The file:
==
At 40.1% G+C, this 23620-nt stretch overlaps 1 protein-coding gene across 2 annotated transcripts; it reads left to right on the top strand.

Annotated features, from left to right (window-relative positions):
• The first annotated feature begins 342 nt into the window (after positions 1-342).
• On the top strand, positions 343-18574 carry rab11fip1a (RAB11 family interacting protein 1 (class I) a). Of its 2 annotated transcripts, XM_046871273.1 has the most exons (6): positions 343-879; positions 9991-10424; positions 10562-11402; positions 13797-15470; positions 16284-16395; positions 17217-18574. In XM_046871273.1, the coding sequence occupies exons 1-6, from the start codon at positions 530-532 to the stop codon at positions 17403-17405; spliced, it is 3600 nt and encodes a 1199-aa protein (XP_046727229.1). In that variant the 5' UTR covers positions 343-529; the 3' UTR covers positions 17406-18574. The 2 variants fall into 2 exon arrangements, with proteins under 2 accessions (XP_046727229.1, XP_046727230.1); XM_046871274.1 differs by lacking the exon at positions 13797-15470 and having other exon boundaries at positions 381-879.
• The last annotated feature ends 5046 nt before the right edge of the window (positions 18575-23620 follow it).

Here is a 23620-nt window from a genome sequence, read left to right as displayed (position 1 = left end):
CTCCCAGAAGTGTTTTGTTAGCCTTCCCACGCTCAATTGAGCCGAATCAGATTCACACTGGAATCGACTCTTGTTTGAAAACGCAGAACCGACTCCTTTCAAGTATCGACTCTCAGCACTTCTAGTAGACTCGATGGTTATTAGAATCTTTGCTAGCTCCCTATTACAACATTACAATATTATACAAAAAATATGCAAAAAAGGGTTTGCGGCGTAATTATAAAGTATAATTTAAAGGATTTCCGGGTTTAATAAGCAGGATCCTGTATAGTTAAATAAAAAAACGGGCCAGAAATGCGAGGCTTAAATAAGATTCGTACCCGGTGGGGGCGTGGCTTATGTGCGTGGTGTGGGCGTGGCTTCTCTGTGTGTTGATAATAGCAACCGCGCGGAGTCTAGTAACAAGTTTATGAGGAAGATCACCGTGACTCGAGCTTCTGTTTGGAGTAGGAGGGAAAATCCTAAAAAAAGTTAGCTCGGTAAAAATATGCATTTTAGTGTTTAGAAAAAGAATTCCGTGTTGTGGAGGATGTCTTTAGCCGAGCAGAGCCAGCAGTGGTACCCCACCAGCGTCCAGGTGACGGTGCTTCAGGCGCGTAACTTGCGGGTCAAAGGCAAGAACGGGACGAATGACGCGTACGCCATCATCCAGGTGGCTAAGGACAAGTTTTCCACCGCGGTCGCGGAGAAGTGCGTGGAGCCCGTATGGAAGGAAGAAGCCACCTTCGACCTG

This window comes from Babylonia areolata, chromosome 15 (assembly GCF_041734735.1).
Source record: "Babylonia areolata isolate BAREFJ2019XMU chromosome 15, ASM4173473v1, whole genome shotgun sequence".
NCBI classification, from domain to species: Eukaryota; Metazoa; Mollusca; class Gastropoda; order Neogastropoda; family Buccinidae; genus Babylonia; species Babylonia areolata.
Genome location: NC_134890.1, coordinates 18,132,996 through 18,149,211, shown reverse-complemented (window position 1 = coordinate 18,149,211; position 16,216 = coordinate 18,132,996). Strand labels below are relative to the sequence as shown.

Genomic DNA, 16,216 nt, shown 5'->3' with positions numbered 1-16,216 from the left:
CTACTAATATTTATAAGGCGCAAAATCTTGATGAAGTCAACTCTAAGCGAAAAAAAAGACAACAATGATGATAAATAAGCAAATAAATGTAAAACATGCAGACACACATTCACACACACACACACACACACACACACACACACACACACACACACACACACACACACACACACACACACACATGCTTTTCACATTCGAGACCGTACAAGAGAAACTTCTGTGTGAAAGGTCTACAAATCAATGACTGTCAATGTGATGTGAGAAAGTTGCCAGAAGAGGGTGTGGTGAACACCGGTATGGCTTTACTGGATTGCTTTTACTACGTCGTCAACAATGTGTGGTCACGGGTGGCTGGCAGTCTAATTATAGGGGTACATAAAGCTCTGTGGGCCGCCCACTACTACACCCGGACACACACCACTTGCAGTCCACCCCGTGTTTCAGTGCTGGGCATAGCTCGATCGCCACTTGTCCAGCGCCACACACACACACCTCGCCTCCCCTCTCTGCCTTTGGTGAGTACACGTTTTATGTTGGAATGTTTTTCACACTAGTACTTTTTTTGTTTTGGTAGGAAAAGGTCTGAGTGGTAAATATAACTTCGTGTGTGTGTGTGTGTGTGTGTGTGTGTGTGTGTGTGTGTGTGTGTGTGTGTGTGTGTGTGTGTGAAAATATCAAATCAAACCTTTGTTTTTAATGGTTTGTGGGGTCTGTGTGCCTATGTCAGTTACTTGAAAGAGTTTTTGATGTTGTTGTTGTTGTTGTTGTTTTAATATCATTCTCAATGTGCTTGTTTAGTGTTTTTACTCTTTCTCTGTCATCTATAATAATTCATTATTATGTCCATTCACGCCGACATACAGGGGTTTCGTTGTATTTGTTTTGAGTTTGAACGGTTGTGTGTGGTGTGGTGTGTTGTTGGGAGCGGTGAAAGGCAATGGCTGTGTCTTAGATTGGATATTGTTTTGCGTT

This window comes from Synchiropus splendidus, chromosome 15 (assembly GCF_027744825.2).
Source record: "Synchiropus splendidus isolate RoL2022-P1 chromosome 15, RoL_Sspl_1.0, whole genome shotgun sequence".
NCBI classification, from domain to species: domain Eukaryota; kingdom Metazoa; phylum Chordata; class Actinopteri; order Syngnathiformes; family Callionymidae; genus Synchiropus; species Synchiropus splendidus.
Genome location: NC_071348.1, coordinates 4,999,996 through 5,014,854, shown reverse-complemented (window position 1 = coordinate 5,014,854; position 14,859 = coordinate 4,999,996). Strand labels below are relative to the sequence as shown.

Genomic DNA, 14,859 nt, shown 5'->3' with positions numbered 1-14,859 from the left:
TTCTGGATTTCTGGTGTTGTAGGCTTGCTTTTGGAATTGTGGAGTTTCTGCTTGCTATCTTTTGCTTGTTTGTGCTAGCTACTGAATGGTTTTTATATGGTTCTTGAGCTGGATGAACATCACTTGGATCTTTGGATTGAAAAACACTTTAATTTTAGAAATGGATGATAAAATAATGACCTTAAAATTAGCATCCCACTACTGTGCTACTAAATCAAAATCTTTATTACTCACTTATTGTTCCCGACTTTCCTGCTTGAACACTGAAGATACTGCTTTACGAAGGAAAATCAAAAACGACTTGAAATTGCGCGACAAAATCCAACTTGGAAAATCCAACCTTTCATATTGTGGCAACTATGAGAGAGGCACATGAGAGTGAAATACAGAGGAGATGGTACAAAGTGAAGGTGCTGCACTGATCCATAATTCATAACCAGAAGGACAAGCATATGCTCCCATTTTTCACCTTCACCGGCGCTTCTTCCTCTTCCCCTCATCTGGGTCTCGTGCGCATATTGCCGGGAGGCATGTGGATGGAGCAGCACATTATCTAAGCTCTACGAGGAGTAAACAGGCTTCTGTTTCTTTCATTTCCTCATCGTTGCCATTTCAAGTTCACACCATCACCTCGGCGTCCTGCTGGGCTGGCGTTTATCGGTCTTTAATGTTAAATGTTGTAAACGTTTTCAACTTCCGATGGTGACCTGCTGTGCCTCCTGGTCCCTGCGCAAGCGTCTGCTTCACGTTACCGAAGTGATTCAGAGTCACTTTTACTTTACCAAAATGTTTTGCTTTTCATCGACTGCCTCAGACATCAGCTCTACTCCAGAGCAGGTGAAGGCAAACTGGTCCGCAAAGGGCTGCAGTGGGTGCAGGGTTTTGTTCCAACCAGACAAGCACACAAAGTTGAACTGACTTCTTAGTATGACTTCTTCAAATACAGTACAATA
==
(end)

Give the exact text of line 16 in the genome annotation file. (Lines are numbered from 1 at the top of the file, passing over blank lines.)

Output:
NCBI classification, from domain to species: domain Eukaryota; kingdom Metazoa; phylum Chordata; class Actinopteri; order Syngnathiformes; family Callionymidae; genus Synchiropus; species Synchiropus splendidus.